Thus, the Trump administration’s 2018 Nuclear Posture Review argued the United States should expand its tactical nuclear strike capabilities so that it could proportionally retaliate against Russian tactical strikes. As with much nuclear strategy, the ultimate “victory” for such weapon is to deter enemies from necessitating their use in the first place.
However, the United Staes already maintains an arsenal of around 500 air-dropped B61 tactical nuclear bombs with a yield that can be dialed from .3 to 400 kilotons. 150 B61s are forward deployed and shared with select NATO partners. These can be dropped by fourth-generation jet fighters (F-15, F-16 and German Tornados), long-range B-2 stealth bombers and soon F-35 stealth fighters.
Advocates for the W76-2 argue that jets aren’t good enough, as they take longer to deploy and reach their target than ballistic missiles and may suffer losses to Russian air defenses.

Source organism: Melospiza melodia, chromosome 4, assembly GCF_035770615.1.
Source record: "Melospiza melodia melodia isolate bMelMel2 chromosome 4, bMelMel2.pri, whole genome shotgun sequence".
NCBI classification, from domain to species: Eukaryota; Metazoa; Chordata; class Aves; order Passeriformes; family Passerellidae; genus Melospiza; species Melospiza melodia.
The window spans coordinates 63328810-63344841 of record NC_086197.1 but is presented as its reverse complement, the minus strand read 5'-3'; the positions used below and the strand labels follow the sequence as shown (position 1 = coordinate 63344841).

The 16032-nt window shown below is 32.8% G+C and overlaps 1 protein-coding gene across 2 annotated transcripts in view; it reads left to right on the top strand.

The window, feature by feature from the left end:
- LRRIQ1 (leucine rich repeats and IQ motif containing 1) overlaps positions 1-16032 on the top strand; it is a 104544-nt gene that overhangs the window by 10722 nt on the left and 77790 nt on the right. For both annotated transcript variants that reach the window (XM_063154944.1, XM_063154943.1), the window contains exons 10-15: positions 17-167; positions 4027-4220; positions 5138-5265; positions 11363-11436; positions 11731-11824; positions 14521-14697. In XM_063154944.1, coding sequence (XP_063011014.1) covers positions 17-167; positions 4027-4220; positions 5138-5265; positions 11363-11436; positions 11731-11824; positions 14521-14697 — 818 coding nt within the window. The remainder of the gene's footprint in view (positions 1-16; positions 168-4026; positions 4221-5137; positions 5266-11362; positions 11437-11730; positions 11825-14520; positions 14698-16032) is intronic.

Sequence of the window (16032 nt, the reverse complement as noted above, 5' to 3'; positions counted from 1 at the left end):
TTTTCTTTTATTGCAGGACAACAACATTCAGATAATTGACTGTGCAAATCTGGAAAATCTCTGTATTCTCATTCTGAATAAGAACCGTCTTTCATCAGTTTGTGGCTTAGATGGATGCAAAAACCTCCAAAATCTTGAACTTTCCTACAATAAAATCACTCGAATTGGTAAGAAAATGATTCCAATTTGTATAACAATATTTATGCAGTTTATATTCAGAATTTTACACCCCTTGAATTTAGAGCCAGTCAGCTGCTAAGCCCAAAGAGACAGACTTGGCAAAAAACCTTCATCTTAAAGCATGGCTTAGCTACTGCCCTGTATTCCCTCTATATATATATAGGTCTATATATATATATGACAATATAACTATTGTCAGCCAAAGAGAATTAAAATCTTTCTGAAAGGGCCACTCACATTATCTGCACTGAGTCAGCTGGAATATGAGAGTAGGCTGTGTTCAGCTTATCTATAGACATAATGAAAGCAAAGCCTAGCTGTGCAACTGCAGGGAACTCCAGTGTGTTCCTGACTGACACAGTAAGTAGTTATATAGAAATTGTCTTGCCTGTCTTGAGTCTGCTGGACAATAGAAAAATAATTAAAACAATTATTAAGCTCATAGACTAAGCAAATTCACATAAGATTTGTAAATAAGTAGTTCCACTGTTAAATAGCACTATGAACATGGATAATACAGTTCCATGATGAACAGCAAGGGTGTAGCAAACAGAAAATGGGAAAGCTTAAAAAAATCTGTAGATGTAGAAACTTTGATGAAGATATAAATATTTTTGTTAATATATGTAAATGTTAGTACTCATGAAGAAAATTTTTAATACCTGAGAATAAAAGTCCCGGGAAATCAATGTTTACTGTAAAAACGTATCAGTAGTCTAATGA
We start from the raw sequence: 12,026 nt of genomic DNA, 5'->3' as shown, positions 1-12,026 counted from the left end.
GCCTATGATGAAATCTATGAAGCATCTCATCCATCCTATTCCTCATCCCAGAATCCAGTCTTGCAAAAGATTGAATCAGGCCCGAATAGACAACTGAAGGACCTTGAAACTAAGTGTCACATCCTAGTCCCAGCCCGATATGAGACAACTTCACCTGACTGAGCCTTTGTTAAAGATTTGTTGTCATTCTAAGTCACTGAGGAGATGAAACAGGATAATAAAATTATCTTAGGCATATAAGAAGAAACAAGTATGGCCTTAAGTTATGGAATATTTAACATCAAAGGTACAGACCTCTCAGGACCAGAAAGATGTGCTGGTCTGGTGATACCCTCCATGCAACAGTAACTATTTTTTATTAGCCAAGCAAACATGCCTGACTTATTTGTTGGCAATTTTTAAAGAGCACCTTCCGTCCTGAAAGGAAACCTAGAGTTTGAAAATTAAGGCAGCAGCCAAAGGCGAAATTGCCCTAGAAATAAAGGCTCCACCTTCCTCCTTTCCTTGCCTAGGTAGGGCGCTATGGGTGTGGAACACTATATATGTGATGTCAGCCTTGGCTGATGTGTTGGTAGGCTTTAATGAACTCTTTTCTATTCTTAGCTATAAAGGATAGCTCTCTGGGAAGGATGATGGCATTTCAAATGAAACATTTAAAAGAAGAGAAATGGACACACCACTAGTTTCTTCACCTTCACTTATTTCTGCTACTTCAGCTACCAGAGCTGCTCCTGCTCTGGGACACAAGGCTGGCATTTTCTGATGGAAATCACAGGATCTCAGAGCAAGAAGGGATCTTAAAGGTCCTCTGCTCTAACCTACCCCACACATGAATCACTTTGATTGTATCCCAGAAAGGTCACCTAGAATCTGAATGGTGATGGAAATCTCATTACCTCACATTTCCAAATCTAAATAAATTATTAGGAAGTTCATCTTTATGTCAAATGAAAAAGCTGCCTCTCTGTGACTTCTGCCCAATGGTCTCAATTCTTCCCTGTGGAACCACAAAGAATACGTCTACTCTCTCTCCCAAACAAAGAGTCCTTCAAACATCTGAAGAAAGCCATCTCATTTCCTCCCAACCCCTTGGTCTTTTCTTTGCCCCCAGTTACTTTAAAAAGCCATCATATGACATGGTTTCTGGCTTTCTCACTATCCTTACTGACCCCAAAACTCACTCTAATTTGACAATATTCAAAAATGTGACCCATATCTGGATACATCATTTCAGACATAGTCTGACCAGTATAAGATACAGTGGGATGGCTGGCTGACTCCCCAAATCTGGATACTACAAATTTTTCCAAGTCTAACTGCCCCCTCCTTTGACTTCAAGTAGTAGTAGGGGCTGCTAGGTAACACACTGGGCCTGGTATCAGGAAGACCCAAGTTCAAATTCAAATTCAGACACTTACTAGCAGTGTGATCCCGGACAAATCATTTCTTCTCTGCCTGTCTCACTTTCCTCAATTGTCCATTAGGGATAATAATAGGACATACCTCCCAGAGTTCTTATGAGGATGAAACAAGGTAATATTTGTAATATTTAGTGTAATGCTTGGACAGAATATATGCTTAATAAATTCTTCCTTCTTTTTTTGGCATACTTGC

By comparison, a Trident missile can be launched within minutes of receiving a low-frequency signal from an E-6 Mercury “doomsday” plane, can hit a target thousands of miles away within a half hour traveling at up to twenty-four times the speed of sound, and doesn’t put pilots at risk.
However, critics point out that the submarine launching the Trident will be placed at increased risk afterwards as the launch exposes its general position, endangering the submarine’s roughly 150 crew and the vital strategic missiles it carries.
They also argue that difference in response speed shouldn’t matter that much for retaliating against a “signaling strike,” as the intention is less about hitting a specific military target in a short time window than conveying a political message.
But there’s a much scarier risk: Russia likely wouldn’t be able to distinguish a Trident carrying a tactical warhead from a strategic one. And a Trident launched from the Atlantic at a tactical target in Eastern Europe may look very much like it could be headed to wipe out Russia’s leadership in Moscow instead.